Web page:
Mississippi researchers are taking a close look at the use of a late fungicide application on soybeans to preserve seed quality.
For the past several years and particularly the last two years, seed quality has been a tremendous problem across the state, resulting in significant market loss, according to Trey Koger, the state’s Extension soybean specialist. “Hands down, seed quality has been our biggest production issue.”
In 2009, Mississippi soybean producers lost almost 30 percent of the overall value of the crop to seed quality issues, Koger said. “We had 2.2 million acres, and the farm gate value was about $440 million. If we hadn’t had all the significant losses, our soybean crop value would have been a little over $600 million. Those were astronomical losses last year.”
In 2008, Koger says, Mississippi soybean producers lost about 15 percent of the value of the crop to seed quality damage, specifically Phomopsis seed decay, due to wet weather preceding harvest.
To address some of the concerns, researchers at MSU are studying the effectiveness of late fungicide applications, such as a strobilurin (i.e. Quadris or Headline), at R-5 to R-5.5 “to preserve seed quality. A lot of times, we’re going across the field anyway with an insecticide to control stink bugs or bollworms,” Koger said.
How a fungicide performs with respect to seed quality depends largely upon the weather following the application, the research says. For example, a fungicide is probably not going to help soybeans when an application is followed by eight weeks of wet weather while soybeans are waiting in a field ready for harvest. This occurred across much of the Mid-South in 2009.
On the other extreme, “you can apply a fungicide to preserve seed quality, and if you get beautiful weather from that point forward, you might not have needed it. In that case, it’s kind of like insurance. We hope we don’t need it. But if we do need it, we got it.”
The benefit from a fungicide is greatest, noted Koger, when there “are a few days of wet weather” around harvest.
The trials, being conducted by Koger and Tom Allen, plant pathologist at Delta Research and Extension Center, also indicated an added seed quality benefit when an insecticide and fungicide were used together at R-5 to R-5.5, and stink bugs were present, according to Koger.
“Stink bugs can cause damage to the seed, so if we use a fungicide, but don’t control the stink bugs, we can still get a seed quality problem. If we do control the stink bugs, and apply a fungicide, we can almost eliminate some of the seed quality problems we have. We can have a beautiful soybean crop.”
In fact, research indicated damage numbers of 2 percent on fungicide plus insecticide treated soybean plots when stink bugs were present. Damage was as high as 60 percent in untreated plots.
When only a fungicide or insecticide was applied alone, “our damage was 35 percent to 40 percent. So the fungicide and insecticide complement one another. You have to control the insects, and you have to use a fungicide to preserve seed quality.”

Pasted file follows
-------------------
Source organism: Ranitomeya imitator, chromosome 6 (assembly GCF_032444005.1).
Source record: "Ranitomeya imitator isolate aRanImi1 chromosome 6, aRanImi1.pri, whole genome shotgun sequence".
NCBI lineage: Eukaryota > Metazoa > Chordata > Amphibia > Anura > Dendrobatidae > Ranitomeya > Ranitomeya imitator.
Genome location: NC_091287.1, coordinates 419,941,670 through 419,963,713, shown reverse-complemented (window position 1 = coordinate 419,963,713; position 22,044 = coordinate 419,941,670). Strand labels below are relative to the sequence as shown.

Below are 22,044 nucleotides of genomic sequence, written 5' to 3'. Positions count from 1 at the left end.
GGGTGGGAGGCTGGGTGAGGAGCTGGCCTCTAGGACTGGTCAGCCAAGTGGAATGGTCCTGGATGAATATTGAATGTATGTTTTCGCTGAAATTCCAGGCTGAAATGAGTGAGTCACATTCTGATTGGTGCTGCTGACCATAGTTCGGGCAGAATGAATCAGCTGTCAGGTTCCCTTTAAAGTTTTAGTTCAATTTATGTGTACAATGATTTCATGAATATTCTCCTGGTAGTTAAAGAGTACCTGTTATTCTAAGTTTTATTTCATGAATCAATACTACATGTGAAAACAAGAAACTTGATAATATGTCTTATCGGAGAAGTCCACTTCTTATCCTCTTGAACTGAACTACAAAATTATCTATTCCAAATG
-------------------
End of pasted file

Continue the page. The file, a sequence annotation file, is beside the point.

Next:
The trials also indicated that a late fungicide did not provide a seed quality benefit when there was little or no stink bug pressure, and harvest was completed in a timely manner. “We applied the treatments, got all the plots harvested before it ever started raining, and the quality was exceptional,” Allen noted. “Even the untreated checks had 1 percent to 2 percent damage.”
A trial in Starkville, Miss., best illustrates the disastrous effects of weather, no matter what the treatments. “We didn’t have much stink bug pressure, applied all the fungicide/insecticide treatments, and we had eight weeks of wet weather, six weeks of which came after the beans were ready to cut,” Koger said. “Everything was 80 percent to 100 percent damage.”
Other important factors include combine capacity and grain storage capability, according to Koger. “Our growers with sufficient combine and bin capacity can get across acres, and they can store, blend and dry down the crop. That helps tremendously versus the grower who doesn’t have adequate capacity. They could have a crop that’s ready to cut, but the elevator won’t take them because the moisture is high and they sit in the field and get more rain on them and they rot.”
Quality is typically worse in dryland soybeans, according to Koger. “The dryland crop is going through a wide range of stressors throughout the season, while our irrigated crop is not. The southern part of the state usually sustains more seed damage than the northern part of the state. As a general rule, we have more dryland acres in the south than in the north.
“However, 2009 did not discriminate between irrigated and non-irrigated acres with most soybean acreage across the state enduring the disastrous effect of several weeks of continuous rain just when a majority of the soybean crop was reaching maturity. We all hope we never see a harvest season like 2009 again.”
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